The Party Commands the Net
Throughout the history of the Chinese Communist Party (CCP), the use of propaganda has been a critical enabler of its capability to bolster legitimacy and reinforce social control. Even as the efficacy of such propaganda has seemingly diminished, the inherent, almost reflexive, tendency to turn towards ideology to attempt to mobilize popular support has reemerged as a major feature of Xi Jinping’s tenure. In particular, with the advent of the Internet in China, CCP leaders have faced new, unprecedented challenges, which were initially anticipated to undermine its control. However, the CCP has demonstrated its capacity to adapt to this new domain, asserting its authority to guide the development of Chinese cyberspace, while seeking to establish (and attempting to propagate internationally the concept of) uncontested “cyber sovereignty” (网络主权).
In the Party’s quest to “nail Jello to the wall,” the Cyberspace Administration of China (中国网信办, CAC) has emerged as a critical enabler of the CCP’s agenda. Established in 2014, the CAC serves as the Office of the Central Leading Small Group for Cyber Security and Informatization (中央网络安全和信息化领导小组办公室), which is directly under the leadership of Xi Jinping himself. Although typically characterized in terms of its role in cyber security, the CAC is deeply linked to the Party’s propaganda system, and its priorities in this regard have been evident from the backgrounds of its first two leaders, Lu Wei (鲁炜), who has served as deputy head of the Central Propaganda Department, as well as his successor Xu Lin (徐麟), in the propaganda system. Unsurprisingly, a number of the CAC’s efforts have been clearly targeted towards ensuring that the Party monopolizes control over information, from disciplining online news outlets for original reporting and “harmful information” criticized as “distorting Party and national history” to enforcing regulations for real-name registration in an attempt to eliminate anonymity online. The CAC has also reiterated that, under Chinese law, the dissemination of information that “disrupts social order or destroys social stability” is forbidden.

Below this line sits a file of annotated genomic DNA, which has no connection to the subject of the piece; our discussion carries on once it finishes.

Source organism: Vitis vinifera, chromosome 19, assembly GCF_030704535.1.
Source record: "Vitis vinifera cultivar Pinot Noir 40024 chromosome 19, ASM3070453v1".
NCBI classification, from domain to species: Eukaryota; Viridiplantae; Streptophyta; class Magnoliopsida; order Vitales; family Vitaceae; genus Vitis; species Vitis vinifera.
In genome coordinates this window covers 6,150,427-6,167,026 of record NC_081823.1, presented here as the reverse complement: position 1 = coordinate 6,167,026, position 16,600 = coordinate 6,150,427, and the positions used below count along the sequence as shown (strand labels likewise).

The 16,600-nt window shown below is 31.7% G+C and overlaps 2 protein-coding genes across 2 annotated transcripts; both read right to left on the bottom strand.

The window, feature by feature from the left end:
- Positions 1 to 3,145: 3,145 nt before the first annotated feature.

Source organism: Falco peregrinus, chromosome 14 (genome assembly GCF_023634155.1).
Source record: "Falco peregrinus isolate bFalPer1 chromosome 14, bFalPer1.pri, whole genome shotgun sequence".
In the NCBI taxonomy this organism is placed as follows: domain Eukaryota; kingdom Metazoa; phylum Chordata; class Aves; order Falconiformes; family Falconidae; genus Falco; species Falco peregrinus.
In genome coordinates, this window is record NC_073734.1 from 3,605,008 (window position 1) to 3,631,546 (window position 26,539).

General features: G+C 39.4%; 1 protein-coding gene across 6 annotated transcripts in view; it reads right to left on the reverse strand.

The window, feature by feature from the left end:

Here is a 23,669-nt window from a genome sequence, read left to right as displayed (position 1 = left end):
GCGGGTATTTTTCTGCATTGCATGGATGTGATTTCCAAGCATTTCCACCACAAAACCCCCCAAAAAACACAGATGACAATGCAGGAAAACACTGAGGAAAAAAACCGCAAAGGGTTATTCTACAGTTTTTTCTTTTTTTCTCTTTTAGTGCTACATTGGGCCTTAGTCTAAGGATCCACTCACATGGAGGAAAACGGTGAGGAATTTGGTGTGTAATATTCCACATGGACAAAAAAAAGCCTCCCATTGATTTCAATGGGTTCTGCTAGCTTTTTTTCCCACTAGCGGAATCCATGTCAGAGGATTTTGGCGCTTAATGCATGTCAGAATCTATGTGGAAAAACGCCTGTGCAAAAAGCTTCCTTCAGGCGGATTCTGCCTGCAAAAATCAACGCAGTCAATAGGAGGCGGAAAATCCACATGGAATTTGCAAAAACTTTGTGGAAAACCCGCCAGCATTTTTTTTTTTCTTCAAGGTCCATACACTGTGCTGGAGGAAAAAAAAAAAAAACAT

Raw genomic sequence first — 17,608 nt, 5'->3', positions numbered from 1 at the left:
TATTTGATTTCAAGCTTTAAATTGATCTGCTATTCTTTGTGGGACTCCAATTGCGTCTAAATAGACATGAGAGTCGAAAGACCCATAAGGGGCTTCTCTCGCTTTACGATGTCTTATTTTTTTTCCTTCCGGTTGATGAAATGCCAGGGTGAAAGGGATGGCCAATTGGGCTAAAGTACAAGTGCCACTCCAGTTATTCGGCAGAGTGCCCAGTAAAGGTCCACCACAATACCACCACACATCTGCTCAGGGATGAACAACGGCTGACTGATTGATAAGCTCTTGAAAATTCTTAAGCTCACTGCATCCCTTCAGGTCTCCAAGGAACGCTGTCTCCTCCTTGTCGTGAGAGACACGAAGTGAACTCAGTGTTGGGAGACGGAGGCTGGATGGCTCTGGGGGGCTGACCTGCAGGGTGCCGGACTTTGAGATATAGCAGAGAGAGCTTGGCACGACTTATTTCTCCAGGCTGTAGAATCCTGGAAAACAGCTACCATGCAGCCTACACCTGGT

The CAC’s emergence and prominence has reflected the high-level importance that CCP leaders attach to cyber, and particularly information, security, best articulated in Xi Jinping’s oft-quoted statement, “without cyber security there is no national security.” Inherent in such statements is a focus on control over content and the recognition that information is a weapon that the CCP seeks to wield, lest it be turned against the Party. Indeed, the CAC’s “Internet management” is undertaken in order to counter the “public opinion infiltration” and adverse influence of “hostile foreign forces” and to reinforce “political security.” As the CAC Theoretical Studies Center Group gravely declared in a Qiushi article last fall, “If our Party cannot traverse the hurdle represented by the Internet, it cannot traverse the hurdle of remaining in power for the long term” (我们党过不了互联网这一关，就过不了长期执政这一关).